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Zephyrhills shelves plans for industrial building until economy improves

ZEPHYRHILLS — The building project near the Zephyrhills Municipal Airport that caused a stir among City Council members has been put on hold for now.

Council members decided Monday evening not to extend a loan agreement with Progress Energy to construct an industrial spec building that would house new businesses. They liked the concept, but doubted the economy had improved enough to recruit firms for the space.

"It would probably be a good idea to let this one pass on the renewal," City Manager Steve Spina told the council.

The city still has the designs for the 50,000-square-foot building and could seek a new loan to build it once the economy turns around, Spina said.

Council member Manny Funes said he researched the buildings surrounding the airport and talked to area Realtors who told him moving forward with the project was a bad idea. But other members said the project was a good idea whose time had not yet come.

The plan had been to provide businesses that wanted to move to the area with a ready building instead of open land. Zephyrhills officials had seen their Dade City counterparts welcome new businesses to their Business Center, and they wanted to provide a similar space.

The city partnered with Progress Energy to secure a $400,000 interest-free loan for construction. It allocated money from its reserves and partnered with CLS Zephyrhills to cover the remainder of the costs. It spent $95,000 on building plans, a site plan and engineer. There was even a manufacturing company interested in using part of the proposed building, which was slated to be built in 2008.

Then the economy tanked, the project was put on hold, and a new City Council was voted in.

Today, ground has still not been broken on the project. According to the initial agreement, the city is supposed to start repaying the loan in August.

Last month, however, Progress Energy representatives kicked around the idea of a one-year extension if the city committed to beginning construction by August 2012. They were also thinking of giving the city another three years from the start of construction to reimburse the loan.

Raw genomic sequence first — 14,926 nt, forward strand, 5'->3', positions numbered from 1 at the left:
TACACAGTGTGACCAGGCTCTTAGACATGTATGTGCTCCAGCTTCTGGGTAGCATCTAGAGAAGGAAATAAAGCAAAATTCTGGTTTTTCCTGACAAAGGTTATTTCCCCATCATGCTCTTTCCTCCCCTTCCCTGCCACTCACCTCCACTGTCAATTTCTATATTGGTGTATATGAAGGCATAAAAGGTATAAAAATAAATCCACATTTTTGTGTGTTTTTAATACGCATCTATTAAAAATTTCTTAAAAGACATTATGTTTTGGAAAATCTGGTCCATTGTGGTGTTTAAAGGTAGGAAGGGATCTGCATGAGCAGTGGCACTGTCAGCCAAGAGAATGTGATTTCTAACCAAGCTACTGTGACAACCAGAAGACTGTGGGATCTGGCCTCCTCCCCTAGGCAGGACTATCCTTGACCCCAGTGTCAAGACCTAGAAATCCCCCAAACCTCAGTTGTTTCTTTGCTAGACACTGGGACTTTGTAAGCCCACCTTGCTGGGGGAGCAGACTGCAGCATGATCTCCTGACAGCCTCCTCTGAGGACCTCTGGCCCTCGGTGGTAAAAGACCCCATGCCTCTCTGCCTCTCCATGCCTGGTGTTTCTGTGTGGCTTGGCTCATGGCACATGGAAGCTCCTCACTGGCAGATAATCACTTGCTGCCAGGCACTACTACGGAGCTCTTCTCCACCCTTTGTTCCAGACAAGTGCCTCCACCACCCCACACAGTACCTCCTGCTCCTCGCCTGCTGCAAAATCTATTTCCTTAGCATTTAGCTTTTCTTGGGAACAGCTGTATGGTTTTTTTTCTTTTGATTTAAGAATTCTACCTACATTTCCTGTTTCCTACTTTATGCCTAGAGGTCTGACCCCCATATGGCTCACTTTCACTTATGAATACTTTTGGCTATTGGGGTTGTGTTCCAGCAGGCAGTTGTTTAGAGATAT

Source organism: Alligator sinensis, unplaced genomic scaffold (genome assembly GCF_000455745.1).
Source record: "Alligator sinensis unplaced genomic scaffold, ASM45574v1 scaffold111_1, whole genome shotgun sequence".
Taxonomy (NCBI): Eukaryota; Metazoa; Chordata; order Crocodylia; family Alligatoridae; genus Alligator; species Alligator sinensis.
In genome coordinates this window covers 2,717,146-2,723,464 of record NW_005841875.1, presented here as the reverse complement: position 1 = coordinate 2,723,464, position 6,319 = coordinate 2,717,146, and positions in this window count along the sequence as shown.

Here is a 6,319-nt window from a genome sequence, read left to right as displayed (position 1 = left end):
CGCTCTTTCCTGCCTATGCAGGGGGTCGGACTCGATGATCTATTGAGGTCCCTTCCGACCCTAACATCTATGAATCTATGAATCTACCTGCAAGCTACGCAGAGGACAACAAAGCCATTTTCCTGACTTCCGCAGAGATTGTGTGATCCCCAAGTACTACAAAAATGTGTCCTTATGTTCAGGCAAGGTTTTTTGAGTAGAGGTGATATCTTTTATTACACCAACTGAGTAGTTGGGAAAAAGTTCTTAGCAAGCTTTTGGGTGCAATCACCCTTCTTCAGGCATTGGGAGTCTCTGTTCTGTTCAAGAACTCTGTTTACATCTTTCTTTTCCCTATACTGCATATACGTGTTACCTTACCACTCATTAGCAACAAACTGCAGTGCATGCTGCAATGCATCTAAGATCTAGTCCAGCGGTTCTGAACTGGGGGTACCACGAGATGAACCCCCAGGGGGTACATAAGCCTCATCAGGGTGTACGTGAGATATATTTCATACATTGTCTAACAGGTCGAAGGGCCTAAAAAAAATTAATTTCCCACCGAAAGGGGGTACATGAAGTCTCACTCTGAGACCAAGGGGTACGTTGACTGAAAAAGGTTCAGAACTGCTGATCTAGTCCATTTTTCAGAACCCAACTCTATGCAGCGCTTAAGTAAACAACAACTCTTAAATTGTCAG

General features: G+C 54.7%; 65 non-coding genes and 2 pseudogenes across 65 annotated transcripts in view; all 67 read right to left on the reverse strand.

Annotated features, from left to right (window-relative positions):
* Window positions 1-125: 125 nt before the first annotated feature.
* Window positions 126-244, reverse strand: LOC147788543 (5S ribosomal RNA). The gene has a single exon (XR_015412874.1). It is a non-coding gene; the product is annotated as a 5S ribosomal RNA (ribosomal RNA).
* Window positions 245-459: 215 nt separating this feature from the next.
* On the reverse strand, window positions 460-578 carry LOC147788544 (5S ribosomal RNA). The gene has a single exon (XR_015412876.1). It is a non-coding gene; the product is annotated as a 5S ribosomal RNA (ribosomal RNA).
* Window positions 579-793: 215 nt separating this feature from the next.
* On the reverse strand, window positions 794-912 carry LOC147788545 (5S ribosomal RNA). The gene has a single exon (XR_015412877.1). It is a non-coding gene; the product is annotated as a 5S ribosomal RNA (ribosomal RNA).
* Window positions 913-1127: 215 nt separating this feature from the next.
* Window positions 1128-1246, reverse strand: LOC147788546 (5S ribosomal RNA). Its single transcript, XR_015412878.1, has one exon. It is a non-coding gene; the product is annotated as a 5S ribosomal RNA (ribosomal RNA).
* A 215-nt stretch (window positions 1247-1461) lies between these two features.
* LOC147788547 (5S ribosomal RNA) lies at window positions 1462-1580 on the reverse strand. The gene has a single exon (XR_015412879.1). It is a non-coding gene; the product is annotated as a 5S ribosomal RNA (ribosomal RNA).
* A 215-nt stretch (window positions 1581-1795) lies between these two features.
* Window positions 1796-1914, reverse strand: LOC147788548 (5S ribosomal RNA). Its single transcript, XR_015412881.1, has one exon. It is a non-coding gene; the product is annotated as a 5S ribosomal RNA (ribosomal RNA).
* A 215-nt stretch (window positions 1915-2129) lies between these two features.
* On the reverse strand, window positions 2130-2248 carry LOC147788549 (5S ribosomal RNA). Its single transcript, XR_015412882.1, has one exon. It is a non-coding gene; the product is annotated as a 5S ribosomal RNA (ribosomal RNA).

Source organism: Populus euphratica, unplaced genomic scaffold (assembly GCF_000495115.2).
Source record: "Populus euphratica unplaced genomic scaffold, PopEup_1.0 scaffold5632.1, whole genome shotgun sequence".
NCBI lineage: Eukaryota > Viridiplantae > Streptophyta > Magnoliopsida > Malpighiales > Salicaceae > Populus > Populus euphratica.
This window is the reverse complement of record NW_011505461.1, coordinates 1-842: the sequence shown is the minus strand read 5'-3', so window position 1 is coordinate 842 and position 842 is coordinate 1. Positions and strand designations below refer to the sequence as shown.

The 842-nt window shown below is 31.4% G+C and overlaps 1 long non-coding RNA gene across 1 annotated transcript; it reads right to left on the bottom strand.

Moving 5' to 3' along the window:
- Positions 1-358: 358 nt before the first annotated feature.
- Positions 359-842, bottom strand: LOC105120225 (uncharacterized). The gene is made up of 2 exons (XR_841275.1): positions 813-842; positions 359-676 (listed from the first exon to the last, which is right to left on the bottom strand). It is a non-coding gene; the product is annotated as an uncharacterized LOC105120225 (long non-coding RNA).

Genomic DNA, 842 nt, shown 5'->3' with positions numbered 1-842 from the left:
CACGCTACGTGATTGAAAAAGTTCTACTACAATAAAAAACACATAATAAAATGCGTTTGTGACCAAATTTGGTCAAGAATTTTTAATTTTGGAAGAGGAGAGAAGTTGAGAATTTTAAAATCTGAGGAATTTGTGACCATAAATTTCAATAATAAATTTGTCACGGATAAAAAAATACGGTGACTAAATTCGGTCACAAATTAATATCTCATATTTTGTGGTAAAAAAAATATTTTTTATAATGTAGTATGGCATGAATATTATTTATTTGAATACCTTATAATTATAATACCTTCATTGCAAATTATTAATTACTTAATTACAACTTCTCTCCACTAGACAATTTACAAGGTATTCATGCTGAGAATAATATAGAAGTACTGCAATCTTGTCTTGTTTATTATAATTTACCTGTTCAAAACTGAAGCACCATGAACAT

But Progress Energy ultimately offered an 18-month extension of the agreement, with the requirement that the city make a $20,000 payment toward the loan principal.

Spina told the council that if Progress Energy had given them three years instead of 18 months, he might have had a different recommendation.

"It doesn't appear that the economy has turned around sufficiently," he told the council.

In February, Funes accused Spina of waiting too long to bring the stalled project to the council's attention. He also accused council member Lance Smith — a partner of CLS Zephyrhills — of representing a company that he said was helping the city lose money.

On Monday, Funes said he talked to one Realtor who was concerned that the city was trying to compete with real estate businesses.

But other council members praised public-private partnerships like this one. By teaming up with private industry, the city is able to provide services while sharing in the rewards — and the risks, said council member Jodi Wilkeson.

Smith, who was elected to the council after the 2008 plan was approved, recused himself from any council decision on the project because of his ties to CLS. He told the council that CLS wants to maintain its partnership with the city because the project will be viable once the economy picks up.

"We are still committed to this project," Smith said, adding that having a building ready to show industrial clients "is just plain good business."

Spina said the city would have the Progress Energy loan paid back this year.

Zephyrhills shelves plans for industrial building until economy improves 03/29/11 [Last modified: Tuesday, March 29, 2011 9:26pm]
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